“Miracle on 34th Street”: Best Christmas movie ever?

With its subversive anti-commercialist message, "Miracle on 34th Street" still resonates 65 years later

Topics: The Weeklings, Miracle on 34th Street, Consumerism, Macy's, Christmas, Editor's Picks, ,

"Miracle on 34th Street": Best Christmas movie ever?Scene still from "Miracle on 34th Street"
This article originally appeared on The Weeklings.

The Weeklings LAST WEEK, my wife, Stephanie, and I decided to watch Miracle on 34th Street with our kids, who are six and almost eight. As Kris Kringle strolled through Midtown Manhattan as the opening credits rolled, we realized that, although the film has been on television every December since its release in 1947, and although we’d both seen big chunks of it, neither of us had ever watched the entire movie from start to finish (and certainly not without commercial interruption). We didn’t know what we were in for.

One of the challenges with watching old movies with your kids is that the mores have changed radically in the last half century. Many old cartoons are staggeringly racist. Almost everything made before, say, 1985 is egregiously sexist; there’s one awkward sequence in Rudolph the Red-nose Reindeer, for example, when Rudolph’s mother and Clarissa, his girlfriend, don’t chase after the red-nosed runaway because they are women, and they know it’s not their place. The men in old movies are forever on the verge of date rape (the old cartoons, too; I’m looking at you, Pepe LePew), always quick to resort to violence, to fix a stiff drink, to blow secondhand smoke in a child’s face, to slap a woman across the face to prepare her for lovemaking, to gay-bash. Is that how society was in the forties? I don’t know, but I’m not entirely comfortable exposing my kids to it.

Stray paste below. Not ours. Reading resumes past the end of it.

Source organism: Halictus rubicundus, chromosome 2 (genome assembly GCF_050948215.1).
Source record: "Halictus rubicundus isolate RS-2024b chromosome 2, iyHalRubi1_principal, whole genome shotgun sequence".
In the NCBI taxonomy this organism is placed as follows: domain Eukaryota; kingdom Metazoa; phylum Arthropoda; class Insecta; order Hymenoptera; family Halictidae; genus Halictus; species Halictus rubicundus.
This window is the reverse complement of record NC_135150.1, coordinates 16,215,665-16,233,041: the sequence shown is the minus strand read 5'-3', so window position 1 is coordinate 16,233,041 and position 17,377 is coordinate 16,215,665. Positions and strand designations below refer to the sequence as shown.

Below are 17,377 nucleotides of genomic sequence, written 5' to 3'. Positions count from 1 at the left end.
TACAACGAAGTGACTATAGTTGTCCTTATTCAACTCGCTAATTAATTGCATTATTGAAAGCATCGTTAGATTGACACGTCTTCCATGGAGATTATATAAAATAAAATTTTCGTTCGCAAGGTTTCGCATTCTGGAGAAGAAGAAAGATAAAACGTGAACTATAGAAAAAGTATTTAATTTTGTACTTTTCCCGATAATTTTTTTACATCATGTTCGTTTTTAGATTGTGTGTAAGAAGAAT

Our anxiety grew as we met Natalie Wood’s character, eight-year-old Susan Walker, who resolutely does not believe in Santa Claus. “I don’t believe in filling her mind with fantasies,” her mother explains. Shit, I thought. Is this stupid movie going to blow the Santa secret in the first reel?

I’m pleased to report that our concerns were unfounded. Not only does Miracle on 34th Street not reveal the truth about Mr. Kringle, it is almost shockingly current. There were exactly three moments when I was aware of the age of the film: when Susan is allowed to watch the Thanksgiving parade with the grown man in the apartment across the hall, the attorney with the Beavis-and-Butthead-would-chuckle-at-it name of Mr. Gailey, whom her mother does not know at all; when Kringle, whom we are led to believe is in fact the real Santa, says that the company psychologist should “be horsewhipped” and then whacks him with his umbrella; and when Mr. Gailey invites Kringle to share his apartment until Christmas (“There are two twin beds!”), and subsequently fires up a cig after he brushes his teeth.



These are minor quibbles. On the whole, the film is decades ahead of its time, offering positive messages that still carry weight in the 21st century.